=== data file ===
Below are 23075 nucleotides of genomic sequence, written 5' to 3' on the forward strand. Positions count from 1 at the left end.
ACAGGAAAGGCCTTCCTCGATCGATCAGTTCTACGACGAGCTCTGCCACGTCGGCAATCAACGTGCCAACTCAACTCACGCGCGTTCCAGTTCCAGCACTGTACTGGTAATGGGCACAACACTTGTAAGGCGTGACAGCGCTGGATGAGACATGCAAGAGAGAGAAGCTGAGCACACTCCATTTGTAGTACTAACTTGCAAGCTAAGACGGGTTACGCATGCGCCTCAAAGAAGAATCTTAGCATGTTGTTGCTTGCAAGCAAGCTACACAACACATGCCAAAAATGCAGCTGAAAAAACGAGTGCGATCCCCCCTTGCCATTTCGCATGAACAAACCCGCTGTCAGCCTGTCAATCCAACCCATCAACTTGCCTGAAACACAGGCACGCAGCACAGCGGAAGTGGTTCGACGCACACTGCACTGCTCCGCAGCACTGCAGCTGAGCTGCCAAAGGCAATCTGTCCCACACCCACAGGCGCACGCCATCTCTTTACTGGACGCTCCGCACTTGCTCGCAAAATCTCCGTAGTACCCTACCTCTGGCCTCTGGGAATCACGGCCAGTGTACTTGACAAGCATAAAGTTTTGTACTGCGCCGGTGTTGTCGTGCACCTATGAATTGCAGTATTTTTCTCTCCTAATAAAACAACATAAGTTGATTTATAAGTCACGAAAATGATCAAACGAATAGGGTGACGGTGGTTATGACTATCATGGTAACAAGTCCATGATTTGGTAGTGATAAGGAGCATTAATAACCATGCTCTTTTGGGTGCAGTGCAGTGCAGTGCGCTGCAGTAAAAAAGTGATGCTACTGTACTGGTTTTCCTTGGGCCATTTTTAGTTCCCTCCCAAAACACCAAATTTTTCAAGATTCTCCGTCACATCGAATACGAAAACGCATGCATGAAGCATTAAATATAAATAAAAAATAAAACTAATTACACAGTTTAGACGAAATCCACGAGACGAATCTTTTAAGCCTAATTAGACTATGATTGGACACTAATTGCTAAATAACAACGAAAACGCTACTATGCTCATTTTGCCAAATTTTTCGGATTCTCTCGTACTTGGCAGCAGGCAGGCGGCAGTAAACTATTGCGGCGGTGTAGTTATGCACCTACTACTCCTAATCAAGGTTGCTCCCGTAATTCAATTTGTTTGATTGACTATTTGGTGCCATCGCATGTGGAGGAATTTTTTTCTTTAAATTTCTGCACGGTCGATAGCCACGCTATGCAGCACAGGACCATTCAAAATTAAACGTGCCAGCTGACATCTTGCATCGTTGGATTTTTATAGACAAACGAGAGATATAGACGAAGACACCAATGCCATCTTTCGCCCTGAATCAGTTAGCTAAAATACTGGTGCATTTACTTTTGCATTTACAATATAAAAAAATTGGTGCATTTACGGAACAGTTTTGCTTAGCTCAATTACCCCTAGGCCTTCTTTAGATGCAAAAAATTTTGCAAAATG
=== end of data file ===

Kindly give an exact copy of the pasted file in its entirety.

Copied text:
Below are 23075 nucleotides of genomic sequence, written 5' to 3' on the forward strand. Positions count from 1 at the left end.
ACAGGAAAGGCCTTCCTCGATCGATCAGTTCTACGACGAGCTCTGCCACGTCGGCAATCAACGTGCCAACTCAACTCACGCGCGTTCCAGTTCCAGCACTGTACTGGTAATGGGCACAACACTTGTAAGGCGTGACAGCGCTGGATGAGACATGCAAGAGAGAGAAGCTGAGCACACTCCATTTGTAGTACTAACTTGCAAGCTAAGACGGGTTACGCATGCGCCTCAAAGAAGAATCTTAGCATGTTGTTGCTTGCAAGCAAGCTACACAACACATGCCAAAAATGCAGCTGAAAAAACGAGTGCGATCCCCCCTTGCCATTTCGCATGAACAAACCCGCTGTCAGCCTGTCAATCCAACCCATCAACTTGCCTGAAACACAGGCACGCAGCACAGCGGAAGTGGTTCGACGCACACTGCACTGCTCCGCAGCACTGCAGCTGAGCTGCCAAAGGCAATCTGTCCCACACCCACAGGCGCACGCCATCTCTTTACTGGACGCTCCGCACTTGCTCGCAAAATCTCCGTAGTACCCTACCTCTGGCCTCTGGGAATCACGGCCAGTGTACTTGACAAGCATAAAGTTTTGTACTGCGCCGGTGTTGTCGTGCACCTATGAATTGCAGTATTTTTCTCTCCTAATAAAACAACATAAGTTGATTTATAAGTCACGAAAATGATCAAACGAATAGGGTGACGGTGGTTATGACTATCATGGTAACAAGTCCATGATTTGGTAGTGATAAGGAGCATTAATAACCATGCTCTTTTGGGTGCAGTGCAGTGCAGTGCGCTGCAGTAAAAAAGTGATGCTACTGTACTGGTTTTCCTTGGGCCATTTTTAGTTCCCTCCCAAAACACCAAATTTTTCAAGATTCTCCGTCACATCGAATACGAAAACGCATGCATGAAGCATTAAATATAAATAAAAAATAAAACTAATTACACAGTTTAGACGAAATCCACGAGACGAATCTTTTAAGCCTAATTAGACTATGATTGGACACTAATTGCTAAATAACAACGAAAACGCTACTATGCTCATTTTGCCAAATTTTTCGGATTCTCTCGTACTTGGCAGCAGGCAGGCGGCAGTAAACTATTGCGGCGGTGTAGTTATGCACCTACTACTCCTAATCAAGGTTGCTCCCGTAATTCAATTTGTTTGATTGACTATTTGGTGCCATCGCATGTGGAGGAATTTTTTTCTTTAAATTTCTGCACGGTCGATAGCCACGCTATGCAGCACAGGACCATTCAAAATTAAACGTGCCAGCTGACATCTTGCATCGTTGGATTTTTATAGACAAACGAGAGATATAGACGAAGACACCAATGCCATCTTTCGCCCTGAATCAGTTAGCTAAAATACTGGTGCATTTACTTTTGCATTTACAATATAAAAAAATTGGTGCATTTACGGAACAGTTTTGCTTAGCTCAATTACCCCTAGGCCTTCTTTAGATGCAAAAAATTTTGCAAAATG